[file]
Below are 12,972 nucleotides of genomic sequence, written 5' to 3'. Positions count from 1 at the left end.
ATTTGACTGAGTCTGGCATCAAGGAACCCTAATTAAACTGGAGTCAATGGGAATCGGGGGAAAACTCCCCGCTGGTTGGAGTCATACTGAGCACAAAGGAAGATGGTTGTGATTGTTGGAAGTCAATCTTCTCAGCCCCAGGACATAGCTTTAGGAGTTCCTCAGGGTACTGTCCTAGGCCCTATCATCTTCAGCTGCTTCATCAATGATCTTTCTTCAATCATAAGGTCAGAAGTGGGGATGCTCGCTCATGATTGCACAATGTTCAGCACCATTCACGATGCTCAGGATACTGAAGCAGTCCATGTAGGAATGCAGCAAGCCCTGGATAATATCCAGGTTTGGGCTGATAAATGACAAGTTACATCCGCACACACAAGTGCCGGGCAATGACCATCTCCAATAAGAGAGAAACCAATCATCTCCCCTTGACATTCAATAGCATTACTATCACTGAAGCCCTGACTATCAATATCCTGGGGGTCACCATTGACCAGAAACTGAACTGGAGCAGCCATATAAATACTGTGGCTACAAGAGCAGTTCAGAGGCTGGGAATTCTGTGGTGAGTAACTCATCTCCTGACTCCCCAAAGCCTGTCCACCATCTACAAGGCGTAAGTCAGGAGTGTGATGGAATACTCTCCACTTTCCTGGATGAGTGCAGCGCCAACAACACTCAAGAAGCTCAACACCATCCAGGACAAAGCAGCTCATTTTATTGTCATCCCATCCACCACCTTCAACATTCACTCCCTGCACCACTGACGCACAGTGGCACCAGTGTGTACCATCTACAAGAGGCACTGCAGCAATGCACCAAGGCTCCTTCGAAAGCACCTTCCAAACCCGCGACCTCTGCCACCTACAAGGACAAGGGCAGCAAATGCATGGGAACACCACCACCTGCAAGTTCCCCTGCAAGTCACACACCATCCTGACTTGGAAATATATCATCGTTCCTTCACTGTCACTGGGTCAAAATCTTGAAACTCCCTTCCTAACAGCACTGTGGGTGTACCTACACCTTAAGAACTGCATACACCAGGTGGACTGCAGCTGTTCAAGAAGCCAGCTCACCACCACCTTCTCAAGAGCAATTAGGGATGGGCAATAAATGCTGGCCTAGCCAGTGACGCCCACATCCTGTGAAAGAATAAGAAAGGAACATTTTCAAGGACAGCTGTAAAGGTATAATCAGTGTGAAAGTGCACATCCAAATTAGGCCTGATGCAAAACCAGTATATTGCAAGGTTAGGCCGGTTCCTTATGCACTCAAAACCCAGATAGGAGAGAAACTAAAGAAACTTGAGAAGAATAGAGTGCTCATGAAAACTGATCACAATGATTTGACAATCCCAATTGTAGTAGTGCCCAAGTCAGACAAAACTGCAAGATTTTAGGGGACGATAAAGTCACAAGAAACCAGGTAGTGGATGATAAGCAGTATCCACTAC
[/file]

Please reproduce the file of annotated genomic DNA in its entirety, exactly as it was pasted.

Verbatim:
Below are 12,972 nucleotides of genomic sequence, written 5' to 3'. Positions count from 1 at the left end.
ATTTGACTGAGTCTGGCATCAAGGAACCCTAATTAAACTGGAGTCAATGGGAATCGGGGGAAAACTCCCCGCTGGTTGGAGTCATACTGAGCACAAAGGAAGATGGTTGTGATTGTTGGAAGTCAATCTTCTCAGCCCCAGGACATAGCTTTAGGAGTTCCTCAGGGTACTGTCCTAGGCCCTATCATCTTCAGCTGCTTCATCAATGATCTTTCTTCAATCATAAGGTCAGAAGTGGGGATGCTCGCTCATGATTGCACAATGTTCAGCACCATTCACGATGCTCAGGATACTGAAGCAGTCCATGTAGGAATGCAGCAAGCCCTGGATAATATCCAGGTTTGGGCTGATAAATGACAAGTTACATCCGCACACACAAGTGCCGGGCAATGACCATCTCCAATAAGAGAGAAACCAATCATCTCCCCTTGACATTCAATAGCATTACTATCACTGAAGCCCTGACTATCAATATCCTGGGGGTCACCATTGACCAGAAACTGAACTGGAGCAGCCATATAAATACTGTGGCTACAAGAGCAGTTCAGAGGCTGGGAATTCTGTGGTGAGTAACTCATCTCCTGACTCCCCAAAGCCTGTCCACCATCTACAAGGCGTAAGTCAGGAGTGTGATGGAATACTCTCCACTTTCCTGGATGAGTGCAGCGCCAACAACACTCAAGAAGCTCAACACCATCCAGGACAAAGCAGCTCATTTTATTGTCATCCCATCCACCACCTTCAACATTCACTCCCTGCACCACTGACGCACAGTGGCACCAGTGTGTACCATCTACAAGAGGCACTGCAGCAATGCACCAAGGCTCCTTCGAAAGCACCTTCCAAACCCGCGACCTCTGCCACCTACAAGGACAAGGGCAGCAAATGCATGGGAACACCACCACCTGCAAGTTCCCCTGCAAGTCACACACCATCCTGACTTGGAAATATATCATCGTTCCTTCACTGTCACTGGGTCAAAATCTTGAAACTCCCTTCCTAACAGCACTGTGGGTGTACCTACACCTTAAGAACTGCATACACCAGGTGGACTGCAGCTGTTCAAGAAGCCAGCTCACCACCACCTTCTCAAGAGCAATTAGGGATGGGCAATAAATGCTGGCCTAGCCAGTGACGCCCACATCCTGTGAAAGAATAAGAAAGGAACATTTTCAAGGACAGCTGTAAAGGTATAATCAGTGTGAAAGTGCACATCCAAATTAGGCCTGATGCAAAACCAGTATATTGCAAGGTTAGGCCGGTTCCTTATGCACTCAAAACCCAGATAGGAGAGAAACTAAAGAAACTTGAGAAGAATAGAGTGCTCATGAAAACTGATCACAATGATTTGACAATCCCAATTGTAGTAGTGCCCAAGTCAGACAAAACTGCAAGATTTTAGGGGACGATAAAGTCACAAGAAACCAGGTAGTGGATGATAAGCAGTATCCACTAC